It's official. Charlie Norwood is spinning in his grave.
The seat of the late, great representative of Georgia's 10th Congressional District, who passed away in February, isn't going to be filled until a special election June 19. But that doesn't mean the business of the district is put on hold until then.
But what it does mean is that the 10th District, which in November gave more than 67 percent of its vote to Republican Norwood, currently is being run by a Democrat: the House clerk, an appointee and former staffer of House Speaker Nancy Pelosi.
As Rob Pavey's story pointed out Monday, House Clerk Lorraine Miller will supervise all operations of the seat - everything except voting.
Meanwhile, more candidates have voiced their intention to run for the seat. James Marlow jumped in recently as a Democrat, with a Morris News Service story saying he'd lined up unified support of Democrats in the district.
That would surely be a surprise to 10th District Democratic Party Chairman Terry Holley of Grovetown, one of the earliest-declared candidates for the seat, who received 57,000 votes in the district in his challenge to Norwood in November.
He isn't the only Democrat who has lost to Norwood before and is giving the race another shot: Denise Freeman apparently is considering a run, too.
Freeman ran against Norwood in 1998 and 2000. She received 40 percent of the district vote in 1998, and dropped to 37 percent in 2000.
In the unlikely event one of the nearly half-dozen Democrats who have voiced their intent to seek the seat were actually able to prevail in the heavily Republican district, they would surely be thrilled with Pelosi's interim management of the seat.
More likely, the Republican who wins will have to begin the first day in office with a headache-inducing House cleaning.
Meanwhile, the voters' first opportunity to see and hear all the candidates for the 10th District U.S. House seat will be sometime in early May at an old-fashioned "stump meeting" being planned by the Grovetown Merchants Association.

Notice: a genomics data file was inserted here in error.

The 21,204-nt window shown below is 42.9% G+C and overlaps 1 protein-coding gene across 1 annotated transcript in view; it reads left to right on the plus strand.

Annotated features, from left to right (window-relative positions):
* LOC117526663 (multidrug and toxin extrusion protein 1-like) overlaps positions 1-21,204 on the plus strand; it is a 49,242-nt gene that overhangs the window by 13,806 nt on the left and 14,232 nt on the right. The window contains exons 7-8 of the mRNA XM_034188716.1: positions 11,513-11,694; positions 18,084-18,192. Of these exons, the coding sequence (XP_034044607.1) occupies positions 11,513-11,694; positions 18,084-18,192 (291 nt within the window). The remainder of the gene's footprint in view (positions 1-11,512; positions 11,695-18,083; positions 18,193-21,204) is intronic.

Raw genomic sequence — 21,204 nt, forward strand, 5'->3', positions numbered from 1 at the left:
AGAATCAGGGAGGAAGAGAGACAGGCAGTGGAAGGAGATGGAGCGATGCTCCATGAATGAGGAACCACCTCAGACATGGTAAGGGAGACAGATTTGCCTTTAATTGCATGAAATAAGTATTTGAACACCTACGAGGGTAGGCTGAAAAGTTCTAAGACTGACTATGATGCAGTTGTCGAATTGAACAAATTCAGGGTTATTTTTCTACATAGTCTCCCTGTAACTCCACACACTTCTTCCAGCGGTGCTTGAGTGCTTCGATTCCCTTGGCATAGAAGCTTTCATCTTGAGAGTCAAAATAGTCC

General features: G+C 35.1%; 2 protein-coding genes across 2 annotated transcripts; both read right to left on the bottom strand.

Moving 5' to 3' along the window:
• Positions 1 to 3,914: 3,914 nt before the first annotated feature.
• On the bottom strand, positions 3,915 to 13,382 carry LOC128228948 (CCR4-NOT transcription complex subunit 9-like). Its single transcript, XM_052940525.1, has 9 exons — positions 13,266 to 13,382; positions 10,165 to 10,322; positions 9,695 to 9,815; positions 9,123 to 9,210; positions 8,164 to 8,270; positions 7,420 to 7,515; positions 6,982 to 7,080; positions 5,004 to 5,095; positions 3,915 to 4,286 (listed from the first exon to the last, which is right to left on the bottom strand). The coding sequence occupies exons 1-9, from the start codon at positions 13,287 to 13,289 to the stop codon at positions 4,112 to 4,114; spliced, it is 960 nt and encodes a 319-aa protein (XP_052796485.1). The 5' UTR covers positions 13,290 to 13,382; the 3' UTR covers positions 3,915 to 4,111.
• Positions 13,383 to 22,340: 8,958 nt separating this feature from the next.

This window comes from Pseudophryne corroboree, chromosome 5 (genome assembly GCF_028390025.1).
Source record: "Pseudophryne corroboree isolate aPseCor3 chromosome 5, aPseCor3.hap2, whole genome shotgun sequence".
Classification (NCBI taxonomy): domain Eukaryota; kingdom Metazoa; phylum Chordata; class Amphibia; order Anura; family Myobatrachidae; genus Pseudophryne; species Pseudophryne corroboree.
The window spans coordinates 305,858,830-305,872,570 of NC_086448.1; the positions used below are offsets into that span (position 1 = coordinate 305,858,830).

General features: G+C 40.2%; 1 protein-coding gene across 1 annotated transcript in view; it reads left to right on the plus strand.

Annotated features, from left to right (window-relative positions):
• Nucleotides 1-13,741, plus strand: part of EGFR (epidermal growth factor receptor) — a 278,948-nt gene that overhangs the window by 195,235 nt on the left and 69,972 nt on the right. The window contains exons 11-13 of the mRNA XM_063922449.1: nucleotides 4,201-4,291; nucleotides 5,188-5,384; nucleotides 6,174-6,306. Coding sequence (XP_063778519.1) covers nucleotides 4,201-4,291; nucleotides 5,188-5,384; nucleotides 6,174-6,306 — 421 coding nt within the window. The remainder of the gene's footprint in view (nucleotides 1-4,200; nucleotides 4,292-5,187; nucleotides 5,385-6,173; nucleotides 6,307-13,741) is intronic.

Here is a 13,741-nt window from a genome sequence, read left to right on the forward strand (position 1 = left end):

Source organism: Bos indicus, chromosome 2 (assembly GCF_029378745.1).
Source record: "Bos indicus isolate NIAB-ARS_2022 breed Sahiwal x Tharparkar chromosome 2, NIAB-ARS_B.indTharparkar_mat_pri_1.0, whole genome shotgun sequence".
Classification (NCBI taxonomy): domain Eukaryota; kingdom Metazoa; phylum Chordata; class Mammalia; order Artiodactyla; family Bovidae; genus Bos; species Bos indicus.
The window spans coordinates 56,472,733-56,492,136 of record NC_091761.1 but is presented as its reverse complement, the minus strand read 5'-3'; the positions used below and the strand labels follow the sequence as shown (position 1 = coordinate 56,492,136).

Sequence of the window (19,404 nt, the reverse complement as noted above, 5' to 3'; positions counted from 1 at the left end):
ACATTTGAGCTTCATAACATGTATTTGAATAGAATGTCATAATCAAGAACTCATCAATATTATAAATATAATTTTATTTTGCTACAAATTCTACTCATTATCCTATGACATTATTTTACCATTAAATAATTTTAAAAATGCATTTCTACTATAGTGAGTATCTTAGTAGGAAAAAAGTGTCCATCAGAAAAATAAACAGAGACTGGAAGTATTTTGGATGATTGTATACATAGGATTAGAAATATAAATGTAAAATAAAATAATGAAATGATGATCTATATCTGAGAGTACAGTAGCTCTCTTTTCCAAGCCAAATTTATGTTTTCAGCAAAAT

They've asked me to moderate the discussion, which mostly will mean introducing the speakers and getting out of the way. The meeting will probably be held at Grovetown Middle School, but the date won't be determined until after the qualifying period for the seat is announced.
And we don't yet know when qualifying will be, because it won't be set until the Georgia Legislature finishes its session. When they do, 24th District state Sen. Jim Whitehead is expected to be the only person already holding public office to announce for the 10th District seat.
The stump meeting will include invitations to the candidates who sign up for Whitehead's seat, too - three of them, thus far.
A county tour
I was intrigued to read The Chronicle's series last week in which local public figures were asked to give their route for an area tour.
Just a few days earlier, I had the privilege of assisting in a actual bus tour of Columbia County for members of the Chamber of Commerce Ambassadors Committee.
Convention and Visitors Bureau Director Beda Johnson organized the tour, and focused on providing hospitality information that the ambassadors could pass along to guests.
My role was offering historical snippets for different areas of the tour. And if the ambassadors are any indication, there is a terrific need for this county's citizens to get out more. (A couple of them had never driven on Harlem-Grovetown Road, for example.)
I've promised some people on the tour that I'll organize my notes so they could be used as a self-directed driving tour of the county. Once I finally put it all together, I'll post it on our Web site.
(Barry L. Paschal is publisher of The Columbia County News-Times. E-mail comments to firstname.lastname@example.org.)
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